We primarily take care of the live arthropods at the Museum. This includes feeding, watering, ensuring proper rearing conditions in enclosures for the spiders, and keeping records on special events like moulting, venom extraction, breeding, and mortality. A major component of our role in the Spiders exhibition includes the extraction (or milking) of venom from spiders and scorpions in front of the Museum visitors. The venom is later sent to labs overseas to be used in research.

How long have you been working with spiders?

I have been doing this almost my entire life, since I was very young. I got interested in insects at age 8 and was very quickly drawn to the field of husbandry and breeding of arthropods, starting with butterflies, grasshoppers, and beetles, and moving to other insect groups and arachnids later on. My first experience with venom milking was at the age of 14 when I extracted venom from a live scorpion.

What's your favourite spider?

Spiders are too numerous and diverse to pick a favourite, I find them all fascinating. But if I must narrow it down I would go with two favourite spiders:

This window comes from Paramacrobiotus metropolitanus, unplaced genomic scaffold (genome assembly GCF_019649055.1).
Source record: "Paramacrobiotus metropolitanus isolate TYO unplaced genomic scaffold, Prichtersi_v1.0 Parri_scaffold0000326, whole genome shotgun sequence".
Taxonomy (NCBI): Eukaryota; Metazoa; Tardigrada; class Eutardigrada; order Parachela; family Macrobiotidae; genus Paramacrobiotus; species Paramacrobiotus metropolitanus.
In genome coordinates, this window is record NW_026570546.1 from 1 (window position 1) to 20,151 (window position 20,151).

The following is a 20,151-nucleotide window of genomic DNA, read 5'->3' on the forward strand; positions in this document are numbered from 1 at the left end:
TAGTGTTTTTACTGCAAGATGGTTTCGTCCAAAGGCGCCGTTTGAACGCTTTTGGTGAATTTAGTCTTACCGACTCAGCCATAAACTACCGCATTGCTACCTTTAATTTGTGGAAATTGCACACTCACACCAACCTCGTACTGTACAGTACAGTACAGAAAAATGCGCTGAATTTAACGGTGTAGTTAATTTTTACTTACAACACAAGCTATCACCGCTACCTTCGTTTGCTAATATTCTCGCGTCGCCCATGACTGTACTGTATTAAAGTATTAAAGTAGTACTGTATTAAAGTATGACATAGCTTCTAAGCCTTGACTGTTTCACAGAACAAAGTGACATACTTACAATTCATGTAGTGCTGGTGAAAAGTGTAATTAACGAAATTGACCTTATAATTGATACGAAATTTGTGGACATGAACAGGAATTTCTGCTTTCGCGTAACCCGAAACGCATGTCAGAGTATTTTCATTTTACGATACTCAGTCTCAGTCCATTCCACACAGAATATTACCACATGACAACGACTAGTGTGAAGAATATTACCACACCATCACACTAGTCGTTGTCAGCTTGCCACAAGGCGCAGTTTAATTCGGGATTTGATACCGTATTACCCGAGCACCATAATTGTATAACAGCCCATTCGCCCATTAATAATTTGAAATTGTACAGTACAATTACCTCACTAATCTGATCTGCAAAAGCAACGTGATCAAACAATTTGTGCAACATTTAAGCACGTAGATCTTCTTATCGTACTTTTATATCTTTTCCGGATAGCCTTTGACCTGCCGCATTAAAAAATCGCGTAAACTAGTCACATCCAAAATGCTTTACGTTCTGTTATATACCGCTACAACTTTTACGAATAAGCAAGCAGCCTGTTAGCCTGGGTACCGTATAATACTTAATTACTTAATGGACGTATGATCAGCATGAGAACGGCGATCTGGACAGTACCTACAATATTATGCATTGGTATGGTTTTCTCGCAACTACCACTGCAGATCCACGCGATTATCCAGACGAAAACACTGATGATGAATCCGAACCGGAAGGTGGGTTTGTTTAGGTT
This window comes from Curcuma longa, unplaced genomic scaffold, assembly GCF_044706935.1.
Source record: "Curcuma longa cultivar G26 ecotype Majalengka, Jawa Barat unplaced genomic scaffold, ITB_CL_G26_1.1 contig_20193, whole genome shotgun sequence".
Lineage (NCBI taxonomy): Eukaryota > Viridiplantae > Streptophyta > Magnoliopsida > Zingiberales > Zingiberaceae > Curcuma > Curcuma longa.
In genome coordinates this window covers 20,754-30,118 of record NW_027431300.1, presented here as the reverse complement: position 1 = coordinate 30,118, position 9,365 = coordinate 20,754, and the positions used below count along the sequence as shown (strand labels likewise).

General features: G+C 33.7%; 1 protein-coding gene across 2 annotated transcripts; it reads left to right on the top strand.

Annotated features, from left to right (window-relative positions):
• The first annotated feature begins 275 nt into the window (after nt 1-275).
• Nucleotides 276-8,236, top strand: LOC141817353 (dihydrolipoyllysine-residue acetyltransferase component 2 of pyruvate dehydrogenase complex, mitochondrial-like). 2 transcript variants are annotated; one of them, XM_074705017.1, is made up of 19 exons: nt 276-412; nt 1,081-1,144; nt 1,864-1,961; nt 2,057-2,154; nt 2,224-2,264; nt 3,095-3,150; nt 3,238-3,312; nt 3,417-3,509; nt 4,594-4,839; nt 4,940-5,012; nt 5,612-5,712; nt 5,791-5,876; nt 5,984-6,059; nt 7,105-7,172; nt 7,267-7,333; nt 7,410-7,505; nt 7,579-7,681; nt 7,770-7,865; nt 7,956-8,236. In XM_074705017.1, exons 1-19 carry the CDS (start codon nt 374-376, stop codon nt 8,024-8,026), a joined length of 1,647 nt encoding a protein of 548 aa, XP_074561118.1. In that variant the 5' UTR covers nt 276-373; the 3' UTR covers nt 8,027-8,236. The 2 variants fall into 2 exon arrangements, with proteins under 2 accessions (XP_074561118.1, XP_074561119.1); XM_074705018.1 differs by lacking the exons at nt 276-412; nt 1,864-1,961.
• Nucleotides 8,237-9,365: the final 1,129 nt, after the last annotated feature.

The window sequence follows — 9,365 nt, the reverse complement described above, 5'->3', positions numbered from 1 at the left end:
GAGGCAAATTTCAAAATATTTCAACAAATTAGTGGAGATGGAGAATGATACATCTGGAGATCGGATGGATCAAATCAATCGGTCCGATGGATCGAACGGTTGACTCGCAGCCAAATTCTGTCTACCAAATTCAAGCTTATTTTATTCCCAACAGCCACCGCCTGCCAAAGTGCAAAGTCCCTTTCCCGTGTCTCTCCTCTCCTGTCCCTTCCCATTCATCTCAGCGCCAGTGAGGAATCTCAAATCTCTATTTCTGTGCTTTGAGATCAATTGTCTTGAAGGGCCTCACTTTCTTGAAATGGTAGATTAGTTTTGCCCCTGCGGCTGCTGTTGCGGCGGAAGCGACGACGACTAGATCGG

• Jumping spiders, because they are inquisitive and intelligent little hunters that deploy many interesting prey-catching techniques. They’re also cute!
  • Brazilian wandering spider. Despite being one of the world’s most venomous spiders, these spiders are quite shy. When they feel threatened they lift their first two pairs of legs, revealing warning colouration of black and yellow bands, and expose their large fangs, which are usually covered with bright red hairs. Even more amazing is that they try to communicate with their aggressor to prevent unnecessary casualties, by tracking their movements while keeping the warning signal displayed.

How many times have you been bitten by a spider?

Countless times. This is something that comes with the job, especially if you are involved in doing fieldwork.

Why aren't you afraid of spiders?

The real question is why would I be afraid of spiders? I find them quite adorable, actually. Most spiders are shy and keep to themselves, and even when we encounter them they usually prefer to avoid confrontation and leave. I would be more afraid of larger animals and even humans, because they can sometimes be unpredictable.

Why are spiders so cool?

Spiders are extremely diverse, and they are found almost anywhere on the planet. The cool thing about them is that they have an unusual combination of different aspects: cool prey-catching techniques, behavioural adaptations, and even a hint of architectural ingenuity. Everyone can find something about spiders that they like.

What does a spider wrangler do?

Most of the animals on display in this exhibition can live for many years (for instance, the Indian Ornamental Tarantula on display is 8 years old!), so spider wranglers are responsible for maintaining a healthy environment throughout the duration of the exhibition. We also run the Spider Lab, where visitors get a close-up view of an amazing roster of arachnids.